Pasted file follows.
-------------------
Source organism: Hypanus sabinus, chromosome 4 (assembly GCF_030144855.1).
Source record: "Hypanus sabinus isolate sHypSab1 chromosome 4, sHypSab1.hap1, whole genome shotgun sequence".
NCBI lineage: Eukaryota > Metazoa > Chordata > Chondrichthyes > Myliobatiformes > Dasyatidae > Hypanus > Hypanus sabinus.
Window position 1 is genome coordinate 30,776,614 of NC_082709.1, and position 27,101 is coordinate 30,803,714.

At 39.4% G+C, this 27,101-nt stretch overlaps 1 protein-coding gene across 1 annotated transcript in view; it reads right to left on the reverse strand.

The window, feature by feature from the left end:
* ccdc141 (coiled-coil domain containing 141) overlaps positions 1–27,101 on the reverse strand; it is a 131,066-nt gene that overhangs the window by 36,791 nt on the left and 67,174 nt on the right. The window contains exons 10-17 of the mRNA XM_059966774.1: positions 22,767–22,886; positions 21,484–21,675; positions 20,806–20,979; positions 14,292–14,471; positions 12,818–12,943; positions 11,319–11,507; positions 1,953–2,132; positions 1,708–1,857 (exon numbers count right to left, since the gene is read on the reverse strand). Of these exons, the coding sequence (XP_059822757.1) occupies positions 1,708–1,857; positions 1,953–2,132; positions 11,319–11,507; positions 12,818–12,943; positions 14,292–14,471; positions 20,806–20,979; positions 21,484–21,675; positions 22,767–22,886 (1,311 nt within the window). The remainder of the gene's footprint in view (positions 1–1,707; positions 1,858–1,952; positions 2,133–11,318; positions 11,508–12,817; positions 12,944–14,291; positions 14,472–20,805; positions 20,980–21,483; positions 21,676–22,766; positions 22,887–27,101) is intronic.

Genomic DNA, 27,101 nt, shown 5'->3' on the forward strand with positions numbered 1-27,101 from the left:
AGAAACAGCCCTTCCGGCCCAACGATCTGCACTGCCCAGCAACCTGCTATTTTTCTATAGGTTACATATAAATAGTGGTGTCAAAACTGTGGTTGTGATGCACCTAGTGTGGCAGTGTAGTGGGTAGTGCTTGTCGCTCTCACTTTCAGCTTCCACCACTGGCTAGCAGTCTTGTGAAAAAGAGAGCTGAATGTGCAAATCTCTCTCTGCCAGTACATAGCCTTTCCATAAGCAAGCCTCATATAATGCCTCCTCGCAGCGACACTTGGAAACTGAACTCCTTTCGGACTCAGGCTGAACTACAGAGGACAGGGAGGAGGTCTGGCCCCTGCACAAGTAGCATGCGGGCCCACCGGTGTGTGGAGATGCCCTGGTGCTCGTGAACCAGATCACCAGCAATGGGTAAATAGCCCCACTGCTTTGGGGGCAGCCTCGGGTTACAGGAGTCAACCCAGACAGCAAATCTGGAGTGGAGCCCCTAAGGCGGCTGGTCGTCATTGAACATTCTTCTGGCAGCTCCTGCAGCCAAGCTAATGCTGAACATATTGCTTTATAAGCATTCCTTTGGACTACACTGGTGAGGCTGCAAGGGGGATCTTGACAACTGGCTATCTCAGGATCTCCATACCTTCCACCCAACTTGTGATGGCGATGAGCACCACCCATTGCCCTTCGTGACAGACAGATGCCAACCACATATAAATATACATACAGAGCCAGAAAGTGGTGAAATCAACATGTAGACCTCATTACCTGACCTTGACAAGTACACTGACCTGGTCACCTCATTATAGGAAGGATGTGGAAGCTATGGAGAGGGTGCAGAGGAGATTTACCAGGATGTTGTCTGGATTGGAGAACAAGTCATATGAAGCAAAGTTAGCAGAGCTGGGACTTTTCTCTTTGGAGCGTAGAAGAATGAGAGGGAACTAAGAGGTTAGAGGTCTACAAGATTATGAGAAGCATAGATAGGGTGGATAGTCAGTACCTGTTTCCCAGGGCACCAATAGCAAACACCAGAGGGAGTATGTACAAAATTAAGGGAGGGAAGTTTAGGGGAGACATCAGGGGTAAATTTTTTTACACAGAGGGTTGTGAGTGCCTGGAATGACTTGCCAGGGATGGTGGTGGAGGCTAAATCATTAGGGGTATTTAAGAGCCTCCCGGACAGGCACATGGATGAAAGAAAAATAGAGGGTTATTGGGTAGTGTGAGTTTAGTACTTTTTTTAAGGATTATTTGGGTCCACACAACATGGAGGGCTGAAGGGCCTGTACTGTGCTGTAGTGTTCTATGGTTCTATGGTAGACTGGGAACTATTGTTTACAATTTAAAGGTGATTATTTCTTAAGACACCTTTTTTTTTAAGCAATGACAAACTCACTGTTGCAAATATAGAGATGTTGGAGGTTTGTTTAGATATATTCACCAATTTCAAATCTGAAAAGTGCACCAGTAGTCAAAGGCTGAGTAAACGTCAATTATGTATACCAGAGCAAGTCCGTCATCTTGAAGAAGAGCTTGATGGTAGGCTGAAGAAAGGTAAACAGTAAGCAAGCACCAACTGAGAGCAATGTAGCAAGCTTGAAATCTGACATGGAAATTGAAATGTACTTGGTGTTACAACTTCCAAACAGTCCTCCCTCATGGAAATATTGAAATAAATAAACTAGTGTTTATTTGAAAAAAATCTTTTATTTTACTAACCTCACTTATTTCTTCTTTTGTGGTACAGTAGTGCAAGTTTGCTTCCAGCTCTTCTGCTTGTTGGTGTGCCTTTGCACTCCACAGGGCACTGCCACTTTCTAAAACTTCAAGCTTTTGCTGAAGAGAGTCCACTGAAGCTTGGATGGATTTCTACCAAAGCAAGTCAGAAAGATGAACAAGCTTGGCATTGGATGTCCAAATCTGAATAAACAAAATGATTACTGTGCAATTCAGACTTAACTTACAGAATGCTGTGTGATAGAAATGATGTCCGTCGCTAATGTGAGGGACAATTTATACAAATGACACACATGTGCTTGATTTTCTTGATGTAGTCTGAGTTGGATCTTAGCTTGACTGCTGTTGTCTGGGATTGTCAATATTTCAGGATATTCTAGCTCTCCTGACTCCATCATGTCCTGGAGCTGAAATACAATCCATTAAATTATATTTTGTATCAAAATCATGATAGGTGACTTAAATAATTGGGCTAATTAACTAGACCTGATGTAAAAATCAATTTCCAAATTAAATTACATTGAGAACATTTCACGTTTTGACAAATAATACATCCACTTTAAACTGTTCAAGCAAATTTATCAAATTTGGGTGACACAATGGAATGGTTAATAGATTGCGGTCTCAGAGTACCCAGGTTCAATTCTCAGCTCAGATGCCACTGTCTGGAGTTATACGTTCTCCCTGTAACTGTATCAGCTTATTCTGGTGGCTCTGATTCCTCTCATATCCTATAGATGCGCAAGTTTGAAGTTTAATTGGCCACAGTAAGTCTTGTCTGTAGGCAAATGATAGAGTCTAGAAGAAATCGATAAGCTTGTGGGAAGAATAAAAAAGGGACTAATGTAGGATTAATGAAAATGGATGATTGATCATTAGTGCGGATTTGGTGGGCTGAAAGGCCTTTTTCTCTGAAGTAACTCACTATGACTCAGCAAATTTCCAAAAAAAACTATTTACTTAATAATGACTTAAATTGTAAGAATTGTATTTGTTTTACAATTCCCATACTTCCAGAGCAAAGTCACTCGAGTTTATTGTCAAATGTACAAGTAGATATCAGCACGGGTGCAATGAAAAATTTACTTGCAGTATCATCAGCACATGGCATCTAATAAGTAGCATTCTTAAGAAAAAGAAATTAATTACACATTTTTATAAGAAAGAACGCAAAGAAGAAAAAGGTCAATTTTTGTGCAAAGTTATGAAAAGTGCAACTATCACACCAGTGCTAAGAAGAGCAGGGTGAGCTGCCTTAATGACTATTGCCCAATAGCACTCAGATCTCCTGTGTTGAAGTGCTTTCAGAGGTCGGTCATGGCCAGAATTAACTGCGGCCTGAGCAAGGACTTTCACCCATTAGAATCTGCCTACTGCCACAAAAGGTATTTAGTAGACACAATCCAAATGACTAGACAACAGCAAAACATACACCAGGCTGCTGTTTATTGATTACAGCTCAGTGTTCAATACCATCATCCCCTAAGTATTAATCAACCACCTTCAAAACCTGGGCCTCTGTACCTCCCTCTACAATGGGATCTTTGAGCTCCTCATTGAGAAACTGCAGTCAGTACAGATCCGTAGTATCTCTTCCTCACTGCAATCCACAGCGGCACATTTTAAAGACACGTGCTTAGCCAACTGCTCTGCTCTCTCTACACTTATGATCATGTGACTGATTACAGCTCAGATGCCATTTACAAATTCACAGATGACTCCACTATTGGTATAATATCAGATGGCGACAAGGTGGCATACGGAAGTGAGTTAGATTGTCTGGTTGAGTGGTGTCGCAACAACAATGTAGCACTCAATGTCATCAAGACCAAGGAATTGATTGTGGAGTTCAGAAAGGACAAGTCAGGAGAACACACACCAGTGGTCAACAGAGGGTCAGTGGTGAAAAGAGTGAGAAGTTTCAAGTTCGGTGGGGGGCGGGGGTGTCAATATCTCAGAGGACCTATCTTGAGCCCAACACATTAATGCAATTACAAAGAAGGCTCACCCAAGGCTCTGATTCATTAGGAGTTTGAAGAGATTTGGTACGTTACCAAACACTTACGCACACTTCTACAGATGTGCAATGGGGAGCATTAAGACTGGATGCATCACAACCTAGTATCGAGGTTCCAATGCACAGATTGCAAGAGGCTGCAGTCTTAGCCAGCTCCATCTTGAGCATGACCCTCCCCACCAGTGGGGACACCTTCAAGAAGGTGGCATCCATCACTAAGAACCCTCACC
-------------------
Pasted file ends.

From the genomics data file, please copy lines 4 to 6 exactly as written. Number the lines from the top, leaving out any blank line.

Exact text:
Window position 1 is genome coordinate 30,776,614 of NC_082709.1, and position 27,101 is coordinate 30,803,714.

At 39.4% G+C, this 27,101-nt stretch overlaps 1 protein-coding gene across 1 annotated transcript in view; it reads right to left on the reverse strand.

The window, feature by feature from the left end: